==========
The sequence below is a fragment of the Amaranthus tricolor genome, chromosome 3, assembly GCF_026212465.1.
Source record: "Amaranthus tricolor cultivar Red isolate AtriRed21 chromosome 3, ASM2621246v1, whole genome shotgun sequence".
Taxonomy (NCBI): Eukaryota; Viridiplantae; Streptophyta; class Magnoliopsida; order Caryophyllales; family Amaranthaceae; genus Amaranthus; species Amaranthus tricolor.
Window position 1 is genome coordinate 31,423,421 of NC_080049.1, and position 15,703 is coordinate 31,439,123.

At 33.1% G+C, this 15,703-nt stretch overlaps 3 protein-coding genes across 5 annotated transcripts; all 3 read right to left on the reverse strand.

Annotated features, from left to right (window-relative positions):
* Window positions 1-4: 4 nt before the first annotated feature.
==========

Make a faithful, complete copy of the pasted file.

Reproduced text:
The sequence below is a fragment of the Amaranthus tricolor genome, chromosome 3, assembly GCF_026212465.1.
Source record: "Amaranthus tricolor cultivar Red isolate AtriRed21 chromosome 3, ASM2621246v1, whole genome shotgun sequence".
Taxonomy (NCBI): Eukaryota; Viridiplantae; Streptophyta; class Magnoliopsida; order Caryophyllales; family Amaranthaceae; genus Amaranthus; species Amaranthus tricolor.
Window position 1 is genome coordinate 31,423,421 of NC_080049.1, and position 15,703 is coordinate 31,439,123.

At 33.1% G+C, this 15,703-nt stretch overlaps 3 protein-coding genes across 5 annotated transcripts; all 3 read right to left on the reverse strand.

Annotated features, from left to right (window-relative positions):
* Window positions 1-4: 4 nt before the first annotated feature.